What is transient tachypnea of the newborn?
Transient tachypnea [tak-ip-nee-ah] of the newborn,
or TTN, is temporary fast breathing. It is sometimes
called “wet lungs.”
What causes TTN?
TTN is caused by leftover fluid in the lungs.
Before birth, a baby’s lungs are filled with
fluid that helps them grow and develop.
During labor and delivery, most of the fluid
goes away. After birth, breathing air helps
remove the remaining fluid.
In some babies, the fluid clears more slowly.
The leftover fluid makes it harder for the
baby to breathe, so the baby breathes faster
(tachypnea) and less deeply. As soon as the
fluid is gone, the baby can breathe normally
(so the condition is transient, or temporary).
Transient Tachypnea of the Newborn
What are the symptoms of TTN?
There are several symptoms of TTN. Your
baby may not have all of them.
• Rapid breathing
• Flaring of the nostrils when breathing in
• Sharp pulling in of the chest muscles
during breathing (retraction)
• Bluish skin color (cyanosis) around the
nose and mouth
How common is TTN?
TTN affects between 1 and 9 out of every 1000 babies born. It is more common in babies
who were delivered by C-section, especially if labor never started, and in babies born between
34 and 37 weeks’ gestation.
How is TTN diagnosed?
The symptoms of TTN are very similar to several other
breathing problems. The health care team may run tests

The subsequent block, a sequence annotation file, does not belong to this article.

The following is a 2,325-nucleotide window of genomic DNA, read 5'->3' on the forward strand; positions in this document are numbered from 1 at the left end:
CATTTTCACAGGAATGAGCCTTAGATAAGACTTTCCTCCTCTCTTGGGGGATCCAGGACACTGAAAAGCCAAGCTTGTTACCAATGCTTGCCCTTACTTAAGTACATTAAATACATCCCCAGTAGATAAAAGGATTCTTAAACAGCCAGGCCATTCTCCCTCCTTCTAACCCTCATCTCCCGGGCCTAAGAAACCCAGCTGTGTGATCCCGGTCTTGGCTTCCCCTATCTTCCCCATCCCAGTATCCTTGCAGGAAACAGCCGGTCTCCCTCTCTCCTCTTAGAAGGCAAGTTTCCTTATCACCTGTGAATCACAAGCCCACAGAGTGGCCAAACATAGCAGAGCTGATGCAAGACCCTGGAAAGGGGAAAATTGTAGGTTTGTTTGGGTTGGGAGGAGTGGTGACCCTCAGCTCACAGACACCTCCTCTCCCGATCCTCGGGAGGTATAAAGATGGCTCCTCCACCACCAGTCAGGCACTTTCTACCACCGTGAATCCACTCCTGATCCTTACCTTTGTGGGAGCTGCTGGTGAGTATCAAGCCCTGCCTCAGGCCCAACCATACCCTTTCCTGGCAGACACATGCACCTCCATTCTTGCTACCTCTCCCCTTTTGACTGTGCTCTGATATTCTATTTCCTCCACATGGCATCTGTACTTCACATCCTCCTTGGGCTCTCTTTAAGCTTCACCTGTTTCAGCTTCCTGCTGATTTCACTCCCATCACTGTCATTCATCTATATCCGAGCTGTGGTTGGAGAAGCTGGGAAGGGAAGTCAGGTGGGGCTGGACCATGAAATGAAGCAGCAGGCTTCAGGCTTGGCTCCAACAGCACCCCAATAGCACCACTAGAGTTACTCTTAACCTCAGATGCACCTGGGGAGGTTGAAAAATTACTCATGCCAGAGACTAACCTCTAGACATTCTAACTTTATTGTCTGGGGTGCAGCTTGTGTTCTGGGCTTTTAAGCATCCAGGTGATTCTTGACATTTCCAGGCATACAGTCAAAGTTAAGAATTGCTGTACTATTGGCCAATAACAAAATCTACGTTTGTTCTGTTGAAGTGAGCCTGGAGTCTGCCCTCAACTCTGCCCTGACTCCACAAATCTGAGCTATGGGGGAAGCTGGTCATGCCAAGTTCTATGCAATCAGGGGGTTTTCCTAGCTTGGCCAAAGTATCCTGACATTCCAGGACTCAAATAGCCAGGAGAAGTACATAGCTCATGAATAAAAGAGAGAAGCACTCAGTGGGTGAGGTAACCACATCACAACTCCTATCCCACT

to rule out these more serious problems. Tests may include:
• Chest X-rays to look for fluid in the lungs
• Blood tests to look for infection
• Constant monitoring of the baby’s oxygen level, breathing
rate, and heart rate
The diagnosis of TTN is often made after ruling out other causes
What treatment will my baby receive?
Treatments for TTN depend on how much help your baby needs to
breathe until the symptoms go away. Possible treatments include:
• Extra oxygen – given by:
– Nasal cannula (nose tube) or mask
– CPAP (continuous positive airway pressure) – a treatment that
uses mild pressurized air to keep the lungs open
– Mechanical ventilator (in rare cases) – a machine that helps your
baby breathe using a tube. The tube goes through the baby’s nose
or mouth and into their throat
• Help feeding – rapid breathing can make feeding hard.
Your baby may be given fluid and nutrients through an IV
or a feeding tube until breathing is easier.
• Antibiotics – until infection can be ruled out
What will happen next?
TTN usually goes away on its own within a few days of birth. In most
cases, there are no long-term problems due to TTN. Talk
to your health care team. They can answer any questions you have
about your baby.
Antibiotics – medicines that fight
infections caused by bacteria
CPAP (continuous positive
airway pressure) – a treatment
that uses mild, pressurized air to
keep the lungs open
Cyanosis – bluish color of the skin
Intravenous (IV) – through a vein
Mechanical ventilator – a machine
that helps your baby breathe by
moving air in and out of the lungs
Nasal cannula – tube in the nose
Retraction – sharp pulling in of the
chest muscles during breathing
Tachypnea – fast breathing